It can be difficult to find the right words to say or know exactly what to do after someone has passed away. Providing comfort to those who have recently experienced loss through a kind word or gesture is often welcomed. 

Sympathy Through Gestures

Many people choose to celebrate a loved one’s life through kind gestures. Flowers and plants are a common expression of sympathy and caring. Consider sending a symbolic plant or one that will last year-round indoors that will serve as a welcome tribute to the person who has passed away. Personalized or hand-written condolence cards with the plant or flowers can symbolize your affection for the person who has passed. 

Other gestures may include a donation to a charity. Donating to charity in honor of a friend or family member who has passed away can bring a sense of peace and purpose to their loved ones. Acknowledging what was important to them still matters and continues to be important to those who knew and loved them.

Sympathy Through Action

It’s tough to know what to say or what to do, but no matter how you express your sympathy, be sincere, listen and stay in contact. Be a caring presence in their life to offer encouragement and a shoulder to cry on, and let them know they are not alone.

  • Offer to do yard work, such as lawn mowing or snow removal.
  • Buy groceries. Check the refrigerator or pantry, and then buy a few staples, especially if they have company from out of town.
  • Assist with daily tasks (i.e., laundry, wash dishes, vacuum).
  • Offer transportation or hospitality if they have out of town guests for the services.
  • Sit with them and assist them in reconciling bills, utilities, financial papers, etc. This is especially true if the person that has passed away was not part of the same household and there is no one remaining in the household to manage those tasks.
  • Provide meals.
  • Take them to run errands, especially if they are elderly or uncomfortable driving.
  • Get them outside. Getting fresh air, exercising and stepping away from the busyness is important and may be cathartic.

Funeral Etiquette Tips

We’ve put together a short guide to help you pay your respects with courtesy.

Q: What to Wear
A: If you can, verify the dress code for the service. If you are unable to verify the dress code, it is best to dress in a conservative manner that shows respect for the family and other mourners. For men, this generally includes dress pants, a button down shirt, and tie. For women, this generally includes a dress, skirt or dress pants, and blouse. 

Q: Cultures & Customs
A: Every community and culture has customs that make each service unique and special. It is often helpful to ask beforehand about any special considerations. We can answer many of your questions and can point you towards resources that offer more information. 

Q:  What to Say
A: It can be difficult to know what or when to say something to someone after the passing of a loved one. Kind words about the loved one who has passed are always appropriate, and a simple “I’m sorry for your loss” or “My thoughts and prayers are with you” can be meaningful and comforting for the bereaved. Express your sympathy in your own words, however it feels right to you. 

Q: Paying Respect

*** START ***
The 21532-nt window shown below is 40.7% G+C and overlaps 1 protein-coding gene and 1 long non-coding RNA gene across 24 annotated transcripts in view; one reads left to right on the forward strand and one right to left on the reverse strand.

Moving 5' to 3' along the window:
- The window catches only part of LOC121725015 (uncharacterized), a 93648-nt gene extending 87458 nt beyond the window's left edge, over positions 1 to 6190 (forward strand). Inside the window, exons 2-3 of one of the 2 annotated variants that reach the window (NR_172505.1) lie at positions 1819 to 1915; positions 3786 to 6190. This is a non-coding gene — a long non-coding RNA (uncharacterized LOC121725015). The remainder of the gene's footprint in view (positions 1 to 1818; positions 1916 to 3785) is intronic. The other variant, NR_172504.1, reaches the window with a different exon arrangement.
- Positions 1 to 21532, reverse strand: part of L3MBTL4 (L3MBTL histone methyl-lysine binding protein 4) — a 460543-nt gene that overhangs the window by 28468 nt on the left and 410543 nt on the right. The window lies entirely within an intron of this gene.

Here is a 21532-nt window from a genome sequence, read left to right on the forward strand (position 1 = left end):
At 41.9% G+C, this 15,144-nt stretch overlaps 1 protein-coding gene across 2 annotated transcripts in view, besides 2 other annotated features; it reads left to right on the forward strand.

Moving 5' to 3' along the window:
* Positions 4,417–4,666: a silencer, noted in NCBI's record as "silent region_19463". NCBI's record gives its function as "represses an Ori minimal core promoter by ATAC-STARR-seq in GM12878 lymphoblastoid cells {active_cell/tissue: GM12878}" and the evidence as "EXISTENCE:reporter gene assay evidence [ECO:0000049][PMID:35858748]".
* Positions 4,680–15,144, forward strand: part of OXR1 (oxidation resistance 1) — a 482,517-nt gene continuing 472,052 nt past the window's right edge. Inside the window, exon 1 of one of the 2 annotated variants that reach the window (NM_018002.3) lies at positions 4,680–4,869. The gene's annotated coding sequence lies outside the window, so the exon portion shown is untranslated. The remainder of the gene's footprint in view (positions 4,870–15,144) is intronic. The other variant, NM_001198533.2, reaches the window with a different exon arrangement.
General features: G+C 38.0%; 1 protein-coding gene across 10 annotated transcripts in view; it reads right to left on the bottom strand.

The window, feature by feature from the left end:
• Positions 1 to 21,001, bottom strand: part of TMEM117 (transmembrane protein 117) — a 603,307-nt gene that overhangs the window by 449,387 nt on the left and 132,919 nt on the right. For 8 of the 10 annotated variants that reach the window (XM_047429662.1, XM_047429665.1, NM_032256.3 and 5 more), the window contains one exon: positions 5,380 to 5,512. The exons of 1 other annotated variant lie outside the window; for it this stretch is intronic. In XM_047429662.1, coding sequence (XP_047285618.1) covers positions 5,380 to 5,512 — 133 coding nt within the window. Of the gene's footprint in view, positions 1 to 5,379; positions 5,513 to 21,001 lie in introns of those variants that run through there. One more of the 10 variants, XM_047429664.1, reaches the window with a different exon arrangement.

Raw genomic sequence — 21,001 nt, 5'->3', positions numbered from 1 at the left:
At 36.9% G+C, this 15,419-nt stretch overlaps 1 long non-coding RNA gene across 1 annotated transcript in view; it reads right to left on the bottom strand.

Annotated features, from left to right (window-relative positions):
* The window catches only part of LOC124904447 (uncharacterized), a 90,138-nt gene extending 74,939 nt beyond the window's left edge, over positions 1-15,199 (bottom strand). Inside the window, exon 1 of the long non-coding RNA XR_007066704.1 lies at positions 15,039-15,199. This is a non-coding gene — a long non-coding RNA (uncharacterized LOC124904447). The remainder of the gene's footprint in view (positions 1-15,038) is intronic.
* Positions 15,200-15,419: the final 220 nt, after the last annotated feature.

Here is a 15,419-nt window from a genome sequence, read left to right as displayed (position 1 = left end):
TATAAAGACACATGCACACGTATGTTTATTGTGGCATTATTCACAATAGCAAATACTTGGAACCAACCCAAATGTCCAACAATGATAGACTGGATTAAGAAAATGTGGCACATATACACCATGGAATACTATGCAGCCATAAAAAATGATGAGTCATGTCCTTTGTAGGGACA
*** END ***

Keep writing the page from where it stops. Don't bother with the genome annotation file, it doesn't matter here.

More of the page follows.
A:If the service you are attending has an open casket, it is customary to show your respect by viewing the deceased and, if you wish, spending a few moments in silent prayer. The family may escort you to the casket, or you might approach on your own. It is important to note that this is not mandatory and that you should always do what makes you comfortable. 

Q: Signing the Register
A: Signing the register book gives the family comfort and allows you to share a memory of the individual or a meaningful note. Be sure to add yourself to the register book, using your full name so that the family can identify you in the future. It is also helpful to add information about how you knew the deceased – through work, social clubs, school, etc.

Q: Flowers & Gifts
A: Sending flowers, making a donation, or giving a memorial gift are all meaningful gestures to let the bereaved know that they are in your thoughts. Some families will state if they have a preferred place to make donations or if they would like to receive donations in lieu of flowers. 

Q: Turn Off Your Phone
A: Take a moment to ensure your phone is turned off, on silent, or set to vibrate before entering a service. 

Cemetery Etiquette

Q: Follow the Rules
A: Most cemeteries have a sign posted near the entrance listing rules specific to the property.These rules will include any floral regulations they might have set as well as their hours. It is important to observe and follow the cemetery rules and regulations. 

Q: Respect the Grave
A: Be respectful of any monuments or headstones. Never remove anything from a gravestone, such as flowers, coins, or tributes that have been left. Do not touch any monuments or headstones. This can be both disrespectful and damaging to the memorial. 

Q: Be Respectful of Services & Other Mourners
A: If there is a service occurring that you are not in attendance of, ensure that you give the procession plenty of space. 

Q: Speak Softly & Politely
A: Be respectful to other mourners. Remember to keep your voice down when having conversations. 

Q: Children at the Service
A: Children, like adults, are mourning. When children are attending funerals, it is important to observe the rules of the facility; use inside voices and no running, jumping, or climbing. 

Q: Don’t Leave Trash Behind
A: Use designated receptacles if they are provided, otherwise, hang onto your trash and take it  with you when you leave.